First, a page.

The ordeal of cold water has a precedent in the Code of Ur-Nammu and the Code of Hammurabi, under which a man accused of sorcery was to be submerged in a stream and acquitted if he survived. The practice was also set out in Frankish law but was abolished by Louis the Pious in 829. The practice reappeared in the Late Middle Ages: in the Dreieicher Wildbann of 1338, a man accused of poaching was to be submerged in a barrel three times and to be considered guilty if he sank to the bottom.
Gregory of Tours recorded in the 6th century the common expectation that with a millstone round the neck, the guilty would sink: “The cruel pagans cast him [Quirinus, bishop of the church of Sissek] into a river with a millstone tied to his neck, and when he had fallen into the waters he was long supported on the surface by a divine miracle, and the waters did not suck him down since the weight of crime did not press upon him.”
Ordeal by water was later associated with the witch-hunts of the 16th and 17th centuries, although in this scenario the outcome was reversed from the examples above: an accused who sank was considered innocent, while floating indicated witchcraft. Demonologists developed inventive new theories about how it worked. The ordeal would normally be conducted with a rope holding the subject connected to assistants sitting in a boat or the like, so that the person being tested could be pulled in if he/she did not float; the notion that the ordeal was flatly devised as a situation without any possibility of live acquittal, even if the outcome was ‘innocent’, is a modern elaboration. Some argued that witches floated because they had renounced baptism when entering the Devil‘s service. Jacob Rickius claimed that they were supernaturally light and recommended weighing them as an alternative to dunking them. King James VI of Scotland (later also James I of England) claimed in his Daemonologie that water was so pure an element that it repelled the guilty. A witch trial including this ordeal took place in Szeged, Hungary as late as 1728.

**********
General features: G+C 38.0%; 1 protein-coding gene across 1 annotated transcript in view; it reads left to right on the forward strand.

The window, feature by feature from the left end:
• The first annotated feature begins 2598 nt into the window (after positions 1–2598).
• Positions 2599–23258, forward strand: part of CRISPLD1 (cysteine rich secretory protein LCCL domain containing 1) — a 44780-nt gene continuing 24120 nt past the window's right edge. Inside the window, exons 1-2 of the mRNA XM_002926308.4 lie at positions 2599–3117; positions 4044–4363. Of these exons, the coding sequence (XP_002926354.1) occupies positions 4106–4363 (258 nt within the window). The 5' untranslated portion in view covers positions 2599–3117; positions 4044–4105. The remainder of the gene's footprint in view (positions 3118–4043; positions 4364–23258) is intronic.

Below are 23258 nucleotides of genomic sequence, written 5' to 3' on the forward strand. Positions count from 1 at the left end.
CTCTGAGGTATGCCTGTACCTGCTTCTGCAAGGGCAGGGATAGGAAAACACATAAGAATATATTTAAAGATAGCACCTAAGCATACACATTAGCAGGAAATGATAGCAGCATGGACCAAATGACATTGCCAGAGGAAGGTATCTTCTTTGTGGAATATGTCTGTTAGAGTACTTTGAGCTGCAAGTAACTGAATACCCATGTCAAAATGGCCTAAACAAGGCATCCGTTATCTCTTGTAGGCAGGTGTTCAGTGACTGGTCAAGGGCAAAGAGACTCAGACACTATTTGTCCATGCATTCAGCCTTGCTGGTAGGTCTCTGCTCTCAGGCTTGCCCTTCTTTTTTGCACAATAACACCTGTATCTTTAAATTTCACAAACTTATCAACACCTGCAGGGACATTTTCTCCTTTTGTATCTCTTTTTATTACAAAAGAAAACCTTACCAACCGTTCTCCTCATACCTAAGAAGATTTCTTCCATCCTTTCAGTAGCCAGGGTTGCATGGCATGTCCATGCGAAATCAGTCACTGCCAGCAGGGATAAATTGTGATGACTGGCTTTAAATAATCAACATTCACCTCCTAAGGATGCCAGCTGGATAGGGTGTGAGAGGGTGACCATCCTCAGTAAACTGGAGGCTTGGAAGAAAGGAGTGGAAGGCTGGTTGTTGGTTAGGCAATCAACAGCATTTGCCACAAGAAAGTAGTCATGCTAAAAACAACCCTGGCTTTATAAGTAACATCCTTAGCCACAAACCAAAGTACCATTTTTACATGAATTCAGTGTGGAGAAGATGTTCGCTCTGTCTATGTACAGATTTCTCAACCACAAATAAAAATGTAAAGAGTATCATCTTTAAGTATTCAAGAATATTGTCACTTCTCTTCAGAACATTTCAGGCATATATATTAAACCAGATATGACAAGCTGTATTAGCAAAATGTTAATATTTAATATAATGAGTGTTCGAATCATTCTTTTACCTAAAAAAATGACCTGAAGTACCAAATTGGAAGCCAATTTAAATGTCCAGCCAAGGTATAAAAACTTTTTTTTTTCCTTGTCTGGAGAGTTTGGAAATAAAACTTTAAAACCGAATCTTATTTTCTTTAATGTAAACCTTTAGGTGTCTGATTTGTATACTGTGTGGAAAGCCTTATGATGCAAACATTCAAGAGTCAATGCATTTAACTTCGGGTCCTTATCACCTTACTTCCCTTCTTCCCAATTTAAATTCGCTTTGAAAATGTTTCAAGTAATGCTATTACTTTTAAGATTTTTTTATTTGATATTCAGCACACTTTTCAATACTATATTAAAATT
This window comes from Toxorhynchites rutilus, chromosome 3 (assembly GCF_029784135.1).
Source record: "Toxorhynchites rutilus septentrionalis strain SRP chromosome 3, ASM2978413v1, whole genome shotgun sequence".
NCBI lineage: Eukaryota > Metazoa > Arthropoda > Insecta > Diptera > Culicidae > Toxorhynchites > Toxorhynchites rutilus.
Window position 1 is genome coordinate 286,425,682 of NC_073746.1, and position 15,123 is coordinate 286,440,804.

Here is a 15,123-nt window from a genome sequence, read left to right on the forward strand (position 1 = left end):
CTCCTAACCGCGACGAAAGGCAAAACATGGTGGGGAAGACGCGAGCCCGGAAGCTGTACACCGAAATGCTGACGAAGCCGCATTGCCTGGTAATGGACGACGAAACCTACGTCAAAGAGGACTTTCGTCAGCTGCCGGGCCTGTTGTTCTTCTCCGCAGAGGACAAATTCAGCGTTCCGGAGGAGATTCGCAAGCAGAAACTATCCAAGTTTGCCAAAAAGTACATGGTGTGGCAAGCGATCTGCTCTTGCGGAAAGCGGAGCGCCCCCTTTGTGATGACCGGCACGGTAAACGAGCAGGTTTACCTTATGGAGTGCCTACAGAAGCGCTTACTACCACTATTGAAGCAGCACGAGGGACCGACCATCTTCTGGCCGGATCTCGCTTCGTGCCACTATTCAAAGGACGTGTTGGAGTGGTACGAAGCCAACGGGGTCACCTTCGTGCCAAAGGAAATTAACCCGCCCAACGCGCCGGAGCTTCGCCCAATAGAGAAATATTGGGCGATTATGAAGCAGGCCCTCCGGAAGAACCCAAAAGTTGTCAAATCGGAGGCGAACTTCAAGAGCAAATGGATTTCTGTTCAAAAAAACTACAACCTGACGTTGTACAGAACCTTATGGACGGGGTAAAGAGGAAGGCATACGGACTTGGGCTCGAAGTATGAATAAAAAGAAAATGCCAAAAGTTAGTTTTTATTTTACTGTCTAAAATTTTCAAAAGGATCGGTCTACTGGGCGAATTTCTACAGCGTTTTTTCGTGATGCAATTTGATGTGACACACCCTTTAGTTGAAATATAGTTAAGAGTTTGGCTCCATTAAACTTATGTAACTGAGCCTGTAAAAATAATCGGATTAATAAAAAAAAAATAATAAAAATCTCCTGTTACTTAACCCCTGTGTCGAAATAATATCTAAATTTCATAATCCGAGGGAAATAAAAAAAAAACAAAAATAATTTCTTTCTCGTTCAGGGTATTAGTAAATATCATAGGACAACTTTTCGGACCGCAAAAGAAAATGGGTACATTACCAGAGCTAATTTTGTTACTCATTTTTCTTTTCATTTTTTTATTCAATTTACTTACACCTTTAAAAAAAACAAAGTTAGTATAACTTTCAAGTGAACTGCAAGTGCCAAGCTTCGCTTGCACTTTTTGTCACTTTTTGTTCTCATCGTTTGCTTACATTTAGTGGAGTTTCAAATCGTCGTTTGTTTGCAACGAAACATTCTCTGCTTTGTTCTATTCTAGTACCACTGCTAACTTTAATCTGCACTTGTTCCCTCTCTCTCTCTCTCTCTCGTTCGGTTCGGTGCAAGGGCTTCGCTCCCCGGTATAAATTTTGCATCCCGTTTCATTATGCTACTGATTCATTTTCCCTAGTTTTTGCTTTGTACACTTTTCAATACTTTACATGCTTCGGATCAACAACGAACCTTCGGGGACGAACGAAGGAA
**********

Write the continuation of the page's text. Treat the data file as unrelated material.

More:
The ordeal of the cross was apparently introduced in the Early Middle Ages by the church in an attempt to discourage judicial duels among the Germanic peoples. As with judicial duels, and unlike most other ordeals, the accuser had to undergo the ordeal together with the accused. They stood on either side of a cross and stretched out their hands horizontally. The one to first lower his arms lost. This ordeal was prescribed by Charlemagne in 779 and again in 806. A capitulary of Louis the Pious in 819 and a decree of Lothar I, recorded in 876, abolished the ordeal so as to avoid the mockery of Christ.
Franconian law prescribed that an accused was to be given dry bread and cheese blessed by a priest. If he choked on the food, he was considered guilty. This was transformed into the ordeal of the Eucharist (trial by sacrament) mentioned by Regino of Prüm ca. 900: the accused was to take the Eucharist after a solemn oath professing his innocence. It was believed that if the oath had been false, the criminal would die within the same year.
Another version states: “The priest wrote the Lord’s Prayer on a piece of bread, of which he then weighed out ten pennyweights, and so likewise with the cheese. Under the right foot of the accused, he set a cross of poplar wood, and holding another cross of the same material over the man’s head, threw over his head the theft written on a tablet. He placed the bread and cheese at the same moment in the mouth of the accused, and, on doing so, recited the conjuration: ‘I exorcize thee, most unclean dragon, ancient serpent, dark night, by the word of truth, and the sign of light, by our Lord Jesus Christ, the immaculate Lamb generated by the Most High, that bread and cheese may not pass thy gullet and throat, but that thou mayest tremble like and thou mayest tremble like an aspen-leaf, Amen; and not have rest, O man, until thou dost vomit it forth with blood, if thou hast committed aught in the matter of the aforesaid theft.’”
Numbers 5:12–27 prescribes that a woman suspected of adultery should be made to swallow “the bitter water that causeth the curse” by the priest in order to determine her guilt. The accused would be condemned only if ‘her belly shall swell and her thigh shall rot’. It is known as the Sotah. One writer has recently argued that the procedure has a rational basis, envisioning punishment only upon clear proof of pregnancy (a swelling belly) or venereal disease (a rotting thigh).
Some cultures, such as the Efik Uburutu people of present-day Nigeria, would administer the poisonous calabar bean (known as “esere” in Efik) in an attempt to detect guilt. A defendant who vomits up the bean is innocent. A defendant who becomes ill or dies is considered guilty.
Residents of Madagascar could accuse one another of various crimes, including theft, Christianity and especially witchcraft, for which the ordeal of tangena was routinely obligatory. In the 1820s, ingestion of the poisonous nut caused about 1,000 deaths annually. This average rose to around 3,000 annual deaths between 1828 and 1861.
Trial by boiling oil has been practiced in villages in India and in certain parts of West Africa, such as Togo. There are two main alternatives of this trial. In one version, the accused parties are ordered to retrieve an item from a container of boiling oil, with those who refuse the task being found guilty. In the other version of the trial, both the accused and the accuser have to retrieve an item from boiling oil, with the person or persons whose hand remains unscathed being declared innocent.